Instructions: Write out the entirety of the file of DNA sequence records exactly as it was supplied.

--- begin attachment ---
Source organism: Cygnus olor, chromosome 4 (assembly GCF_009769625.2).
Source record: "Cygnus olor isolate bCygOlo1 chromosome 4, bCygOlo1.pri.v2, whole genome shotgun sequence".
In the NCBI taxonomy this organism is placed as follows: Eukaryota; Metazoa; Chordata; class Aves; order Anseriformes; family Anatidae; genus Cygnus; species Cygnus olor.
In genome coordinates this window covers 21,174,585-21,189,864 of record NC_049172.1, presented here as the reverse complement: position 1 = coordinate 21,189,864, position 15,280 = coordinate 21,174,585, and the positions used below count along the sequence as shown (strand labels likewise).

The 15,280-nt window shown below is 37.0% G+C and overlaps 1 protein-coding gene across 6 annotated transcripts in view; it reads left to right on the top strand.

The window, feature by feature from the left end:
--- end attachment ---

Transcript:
Source organism: Cygnus olor, chromosome 4 (assembly GCF_009769625.2).
Source record: "Cygnus olor isolate bCygOlo1 chromosome 4, bCygOlo1.pri.v2, whole genome shotgun sequence".
In the NCBI taxonomy this organism is placed as follows: Eukaryota; Metazoa; Chordata; class Aves; order Anseriformes; family Anatidae; genus Cygnus; species Cygnus olor.
In genome coordinates this window covers 21,174,585-21,189,864 of record NC_049172.1, presented here as the reverse complement: position 1 = coordinate 21,189,864, position 15,280 = coordinate 21,174,585, and the positions used below count along the sequence as shown (strand labels likewise).

The 15,280-nt window shown below is 37.0% G+C and overlaps 1 protein-coding gene across 6 annotated transcripts in view; it reads left to right on the top strand.

The window, feature by feature from the left end: